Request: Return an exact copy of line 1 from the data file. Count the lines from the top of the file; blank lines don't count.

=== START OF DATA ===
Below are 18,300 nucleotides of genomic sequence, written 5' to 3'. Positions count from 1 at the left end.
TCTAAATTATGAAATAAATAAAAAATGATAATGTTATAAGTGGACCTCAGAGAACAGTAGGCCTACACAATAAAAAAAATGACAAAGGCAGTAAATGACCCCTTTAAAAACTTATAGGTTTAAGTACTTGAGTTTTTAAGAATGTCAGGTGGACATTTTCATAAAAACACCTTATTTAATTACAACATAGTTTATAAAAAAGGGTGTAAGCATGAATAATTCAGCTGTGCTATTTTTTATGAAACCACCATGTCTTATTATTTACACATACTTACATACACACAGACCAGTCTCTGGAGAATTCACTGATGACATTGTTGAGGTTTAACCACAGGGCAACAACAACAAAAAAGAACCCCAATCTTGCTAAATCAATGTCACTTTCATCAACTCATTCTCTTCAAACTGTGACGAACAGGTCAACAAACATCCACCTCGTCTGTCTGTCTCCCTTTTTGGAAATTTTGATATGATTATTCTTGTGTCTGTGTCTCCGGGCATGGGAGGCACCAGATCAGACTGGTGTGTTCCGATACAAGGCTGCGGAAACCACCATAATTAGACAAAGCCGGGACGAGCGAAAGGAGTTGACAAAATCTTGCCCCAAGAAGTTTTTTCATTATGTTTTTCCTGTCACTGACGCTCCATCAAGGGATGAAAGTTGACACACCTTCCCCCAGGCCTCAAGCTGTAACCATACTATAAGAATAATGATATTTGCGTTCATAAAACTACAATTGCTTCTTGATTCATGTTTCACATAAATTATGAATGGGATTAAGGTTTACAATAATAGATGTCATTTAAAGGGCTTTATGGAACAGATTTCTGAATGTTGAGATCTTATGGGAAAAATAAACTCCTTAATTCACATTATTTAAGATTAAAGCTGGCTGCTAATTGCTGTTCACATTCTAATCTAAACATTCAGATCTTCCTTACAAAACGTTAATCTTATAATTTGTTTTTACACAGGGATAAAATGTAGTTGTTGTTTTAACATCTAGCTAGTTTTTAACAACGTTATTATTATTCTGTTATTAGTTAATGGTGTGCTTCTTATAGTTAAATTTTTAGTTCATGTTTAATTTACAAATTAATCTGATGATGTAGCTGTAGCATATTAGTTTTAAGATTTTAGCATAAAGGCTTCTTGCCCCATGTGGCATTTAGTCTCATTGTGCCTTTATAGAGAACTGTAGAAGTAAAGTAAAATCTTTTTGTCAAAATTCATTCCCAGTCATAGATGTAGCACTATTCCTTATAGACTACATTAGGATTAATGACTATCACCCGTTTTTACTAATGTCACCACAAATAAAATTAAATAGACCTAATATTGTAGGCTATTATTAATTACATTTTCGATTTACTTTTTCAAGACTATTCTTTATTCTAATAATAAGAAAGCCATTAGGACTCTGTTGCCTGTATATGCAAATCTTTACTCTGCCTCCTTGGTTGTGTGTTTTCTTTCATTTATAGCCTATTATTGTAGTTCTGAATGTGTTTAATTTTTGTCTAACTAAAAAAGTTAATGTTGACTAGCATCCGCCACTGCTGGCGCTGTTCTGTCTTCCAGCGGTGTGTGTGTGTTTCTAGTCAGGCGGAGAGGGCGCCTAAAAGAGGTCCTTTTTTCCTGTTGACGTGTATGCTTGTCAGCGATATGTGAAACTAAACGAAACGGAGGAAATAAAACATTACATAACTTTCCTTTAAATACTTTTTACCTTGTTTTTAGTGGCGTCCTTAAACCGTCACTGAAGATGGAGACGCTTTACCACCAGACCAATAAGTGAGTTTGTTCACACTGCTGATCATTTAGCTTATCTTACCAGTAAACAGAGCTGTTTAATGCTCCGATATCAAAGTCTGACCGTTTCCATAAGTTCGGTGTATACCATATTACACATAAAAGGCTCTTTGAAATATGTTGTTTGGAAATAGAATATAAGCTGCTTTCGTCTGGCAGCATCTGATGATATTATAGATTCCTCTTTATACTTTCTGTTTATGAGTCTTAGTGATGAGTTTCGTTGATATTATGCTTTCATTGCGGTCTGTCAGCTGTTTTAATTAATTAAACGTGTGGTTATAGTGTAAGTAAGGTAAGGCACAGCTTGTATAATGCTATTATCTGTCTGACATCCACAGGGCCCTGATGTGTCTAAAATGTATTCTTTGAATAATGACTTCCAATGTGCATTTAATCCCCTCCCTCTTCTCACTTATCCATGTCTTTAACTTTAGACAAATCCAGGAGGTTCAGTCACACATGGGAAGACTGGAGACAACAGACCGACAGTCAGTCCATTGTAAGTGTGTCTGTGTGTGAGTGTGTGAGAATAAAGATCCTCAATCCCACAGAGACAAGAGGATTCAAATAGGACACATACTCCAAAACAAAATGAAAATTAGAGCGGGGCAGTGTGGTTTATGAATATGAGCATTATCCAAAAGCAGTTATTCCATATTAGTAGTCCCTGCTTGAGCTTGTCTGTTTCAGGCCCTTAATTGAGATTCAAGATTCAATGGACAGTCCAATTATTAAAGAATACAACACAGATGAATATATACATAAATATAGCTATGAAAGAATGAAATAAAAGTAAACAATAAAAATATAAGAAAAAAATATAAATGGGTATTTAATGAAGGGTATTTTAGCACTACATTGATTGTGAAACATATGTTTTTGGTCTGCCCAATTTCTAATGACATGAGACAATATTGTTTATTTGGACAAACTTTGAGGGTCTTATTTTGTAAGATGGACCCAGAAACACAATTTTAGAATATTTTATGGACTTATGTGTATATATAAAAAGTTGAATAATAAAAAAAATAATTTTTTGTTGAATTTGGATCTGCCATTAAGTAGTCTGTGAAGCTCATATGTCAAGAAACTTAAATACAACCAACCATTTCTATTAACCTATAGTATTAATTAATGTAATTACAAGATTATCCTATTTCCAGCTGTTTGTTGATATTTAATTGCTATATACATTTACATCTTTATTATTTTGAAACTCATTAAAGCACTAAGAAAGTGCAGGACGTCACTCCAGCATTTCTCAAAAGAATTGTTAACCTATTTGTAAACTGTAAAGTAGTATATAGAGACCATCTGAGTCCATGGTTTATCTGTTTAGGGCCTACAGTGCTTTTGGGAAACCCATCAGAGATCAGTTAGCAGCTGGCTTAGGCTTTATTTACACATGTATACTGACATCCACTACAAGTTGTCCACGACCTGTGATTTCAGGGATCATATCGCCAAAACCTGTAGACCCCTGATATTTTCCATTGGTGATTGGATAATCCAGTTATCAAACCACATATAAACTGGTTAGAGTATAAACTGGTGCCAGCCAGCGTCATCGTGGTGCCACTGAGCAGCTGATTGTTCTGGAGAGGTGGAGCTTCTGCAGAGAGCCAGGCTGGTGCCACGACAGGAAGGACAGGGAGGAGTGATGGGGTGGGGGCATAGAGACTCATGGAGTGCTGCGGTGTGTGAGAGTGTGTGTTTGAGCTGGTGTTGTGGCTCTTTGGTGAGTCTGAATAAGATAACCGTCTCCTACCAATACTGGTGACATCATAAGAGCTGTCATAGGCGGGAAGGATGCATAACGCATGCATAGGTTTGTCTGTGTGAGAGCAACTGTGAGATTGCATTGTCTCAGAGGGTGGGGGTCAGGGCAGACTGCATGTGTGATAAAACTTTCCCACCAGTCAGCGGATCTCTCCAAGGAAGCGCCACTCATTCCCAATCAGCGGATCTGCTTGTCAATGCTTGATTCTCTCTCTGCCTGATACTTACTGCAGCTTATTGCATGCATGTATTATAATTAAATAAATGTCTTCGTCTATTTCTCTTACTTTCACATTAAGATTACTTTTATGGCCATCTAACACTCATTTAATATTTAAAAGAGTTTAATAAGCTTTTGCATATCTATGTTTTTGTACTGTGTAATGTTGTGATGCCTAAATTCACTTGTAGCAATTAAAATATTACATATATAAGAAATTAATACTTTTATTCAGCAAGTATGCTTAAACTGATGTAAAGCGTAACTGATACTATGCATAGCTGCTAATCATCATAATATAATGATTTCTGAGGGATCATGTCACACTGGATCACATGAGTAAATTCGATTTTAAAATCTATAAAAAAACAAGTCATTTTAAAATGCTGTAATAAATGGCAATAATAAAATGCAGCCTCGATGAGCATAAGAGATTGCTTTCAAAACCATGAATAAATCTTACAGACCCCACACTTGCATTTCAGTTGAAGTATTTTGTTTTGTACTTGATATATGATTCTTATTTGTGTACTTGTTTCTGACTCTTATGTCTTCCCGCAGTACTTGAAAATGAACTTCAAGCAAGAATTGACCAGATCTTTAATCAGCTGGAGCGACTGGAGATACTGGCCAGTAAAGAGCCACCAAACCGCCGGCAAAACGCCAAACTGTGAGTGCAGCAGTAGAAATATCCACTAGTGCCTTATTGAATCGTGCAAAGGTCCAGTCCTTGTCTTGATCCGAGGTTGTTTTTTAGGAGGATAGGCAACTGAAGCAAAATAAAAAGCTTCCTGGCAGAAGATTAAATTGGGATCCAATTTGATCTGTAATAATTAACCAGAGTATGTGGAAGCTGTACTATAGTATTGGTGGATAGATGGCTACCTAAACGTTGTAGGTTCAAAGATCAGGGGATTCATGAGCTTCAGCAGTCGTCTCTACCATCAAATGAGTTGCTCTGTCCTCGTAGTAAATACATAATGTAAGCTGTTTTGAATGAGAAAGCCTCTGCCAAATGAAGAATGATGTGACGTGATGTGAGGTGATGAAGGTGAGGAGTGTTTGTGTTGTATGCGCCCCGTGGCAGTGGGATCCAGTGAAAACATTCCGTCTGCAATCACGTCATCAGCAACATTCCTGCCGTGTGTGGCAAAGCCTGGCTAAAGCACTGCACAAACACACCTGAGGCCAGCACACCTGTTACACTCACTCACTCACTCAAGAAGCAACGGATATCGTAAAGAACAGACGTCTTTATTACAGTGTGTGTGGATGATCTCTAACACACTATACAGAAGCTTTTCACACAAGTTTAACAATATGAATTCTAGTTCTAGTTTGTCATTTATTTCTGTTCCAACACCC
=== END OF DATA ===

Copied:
Below are 18,300 nucleotides of genomic sequence, written 5' to 3'. Positions count from 1 at the left end.